When James Rowland asked his friend Nancy Christian to take him to the airport, she agreed and told him to come to her apartment when it was time to leave. While there, he used her bathroom and was injured when a porcelain handle on the water faucet broke. Rowland was rushed to the hospital, where he was treated for severed tendons and nerves in his right hand.
Rowland sued Christian for negligence, asking for reimbursement of medical expenses, lost wages, and damage to his clothing, plus $100,000 in general damages. His attorneys argued that Christian was aware of the dangerous conditions and had failed to warn her guest.
Christian acknowledged that she had noticed cracks in the handle several weeks before the accident; she even reported it to her landlord and was waiting for a replacement when her friend was injured. But she also noted that Rowland could have used his own “eyesight” to see the cracks and avoided the injury without a warning from her.
Christian’s attorneys made a motion for a summary judgment — a final decision by the court without a trial when the basic facts of the case are not in dispute. They argued that their client could not be held liable for negligence because well-established California law states that social guests (such as Rowland) are “obliged to take the premises as they find them insofar as any alleged defective condition, and that the possessor of the land owes them only the duty of refraining from wanton or willful injury.”
How Would You Rule?
Should Christian have given her guest fair warning about the defective faucet, or should Rowland accept responsibility for his own injury? Based on the aforementioned California law, the court granted the summary judgment in Christian’s favor.
But the story doesn’t end there. Rowland appealed the judgment, claiming the question of facts and liability should have been determined by a fair trial.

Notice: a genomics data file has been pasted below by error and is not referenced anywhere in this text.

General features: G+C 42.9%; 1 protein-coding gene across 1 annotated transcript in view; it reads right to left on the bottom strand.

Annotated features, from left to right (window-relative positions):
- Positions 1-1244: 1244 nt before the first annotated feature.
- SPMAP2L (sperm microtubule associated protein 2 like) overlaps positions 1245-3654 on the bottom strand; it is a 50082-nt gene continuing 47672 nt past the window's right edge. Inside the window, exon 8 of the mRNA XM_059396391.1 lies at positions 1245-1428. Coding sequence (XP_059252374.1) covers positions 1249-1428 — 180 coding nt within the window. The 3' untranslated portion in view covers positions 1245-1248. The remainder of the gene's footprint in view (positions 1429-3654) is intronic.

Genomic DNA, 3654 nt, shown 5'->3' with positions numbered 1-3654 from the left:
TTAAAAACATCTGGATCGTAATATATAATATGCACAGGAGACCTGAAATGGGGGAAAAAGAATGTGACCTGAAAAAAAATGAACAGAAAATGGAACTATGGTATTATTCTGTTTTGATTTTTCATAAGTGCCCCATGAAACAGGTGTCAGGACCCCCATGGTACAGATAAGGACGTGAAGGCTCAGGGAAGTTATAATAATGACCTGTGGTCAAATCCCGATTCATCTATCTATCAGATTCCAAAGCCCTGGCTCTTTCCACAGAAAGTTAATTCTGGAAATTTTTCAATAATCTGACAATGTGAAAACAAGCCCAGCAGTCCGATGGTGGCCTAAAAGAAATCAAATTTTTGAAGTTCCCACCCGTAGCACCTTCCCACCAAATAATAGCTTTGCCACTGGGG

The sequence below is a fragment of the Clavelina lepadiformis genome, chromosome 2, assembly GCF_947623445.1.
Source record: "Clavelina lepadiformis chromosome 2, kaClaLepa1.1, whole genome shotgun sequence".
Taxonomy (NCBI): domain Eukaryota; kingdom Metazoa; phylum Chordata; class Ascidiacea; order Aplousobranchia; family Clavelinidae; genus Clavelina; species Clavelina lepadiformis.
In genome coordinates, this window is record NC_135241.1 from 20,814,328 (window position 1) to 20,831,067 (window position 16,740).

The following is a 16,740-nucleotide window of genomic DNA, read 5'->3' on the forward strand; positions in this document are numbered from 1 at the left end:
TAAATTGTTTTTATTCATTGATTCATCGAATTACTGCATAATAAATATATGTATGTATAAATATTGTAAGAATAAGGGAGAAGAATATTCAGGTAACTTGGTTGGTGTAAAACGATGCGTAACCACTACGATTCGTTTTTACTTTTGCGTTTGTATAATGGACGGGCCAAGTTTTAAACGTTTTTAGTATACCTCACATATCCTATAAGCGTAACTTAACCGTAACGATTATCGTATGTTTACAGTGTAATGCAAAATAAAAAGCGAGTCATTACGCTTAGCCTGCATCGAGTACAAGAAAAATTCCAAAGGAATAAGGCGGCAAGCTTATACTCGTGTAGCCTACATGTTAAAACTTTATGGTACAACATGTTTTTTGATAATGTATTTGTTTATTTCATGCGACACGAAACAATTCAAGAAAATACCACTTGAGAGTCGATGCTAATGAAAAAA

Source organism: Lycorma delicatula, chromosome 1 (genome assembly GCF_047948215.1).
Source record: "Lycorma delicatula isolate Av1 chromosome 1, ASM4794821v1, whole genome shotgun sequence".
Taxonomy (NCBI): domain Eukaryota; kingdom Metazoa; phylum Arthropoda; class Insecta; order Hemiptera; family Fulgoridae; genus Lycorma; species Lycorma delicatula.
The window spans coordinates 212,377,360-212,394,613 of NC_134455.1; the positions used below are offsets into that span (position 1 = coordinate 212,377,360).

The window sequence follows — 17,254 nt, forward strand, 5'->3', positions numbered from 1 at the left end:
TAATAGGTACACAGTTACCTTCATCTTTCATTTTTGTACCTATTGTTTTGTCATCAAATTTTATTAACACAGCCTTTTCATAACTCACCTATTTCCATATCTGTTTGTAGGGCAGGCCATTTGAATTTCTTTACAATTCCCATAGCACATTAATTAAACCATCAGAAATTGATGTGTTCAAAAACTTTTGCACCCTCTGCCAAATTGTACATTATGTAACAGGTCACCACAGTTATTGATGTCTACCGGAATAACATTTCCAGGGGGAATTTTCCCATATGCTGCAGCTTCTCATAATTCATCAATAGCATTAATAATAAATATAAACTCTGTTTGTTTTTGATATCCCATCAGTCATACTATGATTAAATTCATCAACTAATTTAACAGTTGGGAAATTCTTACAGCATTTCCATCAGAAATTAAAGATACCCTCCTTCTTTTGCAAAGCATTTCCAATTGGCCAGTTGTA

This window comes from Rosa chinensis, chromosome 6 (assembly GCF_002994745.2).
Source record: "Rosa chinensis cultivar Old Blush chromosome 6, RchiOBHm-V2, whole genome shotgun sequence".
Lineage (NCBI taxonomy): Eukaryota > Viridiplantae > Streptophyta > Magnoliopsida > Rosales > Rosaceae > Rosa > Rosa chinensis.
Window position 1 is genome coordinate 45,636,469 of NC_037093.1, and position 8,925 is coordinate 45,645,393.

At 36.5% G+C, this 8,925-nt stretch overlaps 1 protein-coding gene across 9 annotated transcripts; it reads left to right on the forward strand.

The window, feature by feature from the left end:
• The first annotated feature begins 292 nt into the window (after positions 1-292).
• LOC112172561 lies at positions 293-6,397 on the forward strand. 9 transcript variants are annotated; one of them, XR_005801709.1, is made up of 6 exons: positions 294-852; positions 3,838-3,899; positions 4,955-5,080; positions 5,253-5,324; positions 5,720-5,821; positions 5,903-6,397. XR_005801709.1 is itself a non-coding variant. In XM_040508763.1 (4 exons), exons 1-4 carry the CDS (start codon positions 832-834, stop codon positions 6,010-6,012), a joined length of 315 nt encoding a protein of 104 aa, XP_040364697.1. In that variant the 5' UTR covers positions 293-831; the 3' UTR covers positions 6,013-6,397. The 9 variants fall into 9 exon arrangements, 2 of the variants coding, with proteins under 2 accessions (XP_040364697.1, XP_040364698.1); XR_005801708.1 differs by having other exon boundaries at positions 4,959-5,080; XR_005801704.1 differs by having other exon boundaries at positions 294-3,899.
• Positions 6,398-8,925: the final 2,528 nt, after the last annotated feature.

His appeal went to the California Supreme Court, which agreed that “the summary judgment procedure is drastic and should be used with caution so that it does not become a substitute for an open trial.” The court went on to say that even though evidence showed Rowland was a social guest, it had not been established that the faucet handle crack was obvious. The court wrote that Christian was aware of the condition of the faucet and therefore should have realized that it involved an unreasonable risk of harm to her guest. Ultimately it reversed the decision of the lower court, ruling that Christian did not exercise reasonable care to eliminate the danger or warn him of it, and that he did not know or have reason to know of the danger, and her failure to warn of or repair the condition constituted negligence.
Not only was Rowland’s appeal successful, but the proceedings also led to a substantial change in California law. In deciding for Rowland, the court reversed the existing law and replaced it with a higher standard of responsibility for property owners for the safety of their guests, stating, “A man’s life or limb does not become less worthy of protection by the law nor a loss less worthy of compensation under the law because he has come upon the land of another.”
The Rowland standard of requiring property owners to exercise “reasonable caution” has now been either fully or partially adopted by many other states, providing personal protection against negligence to many who would not have had it under the traditional rules.
This article is from the November/December 2018 issue of The Saturday Evening Post. Subscribe to the magazine for more art, inspiring stories, fiction, humor, and features from our archives.
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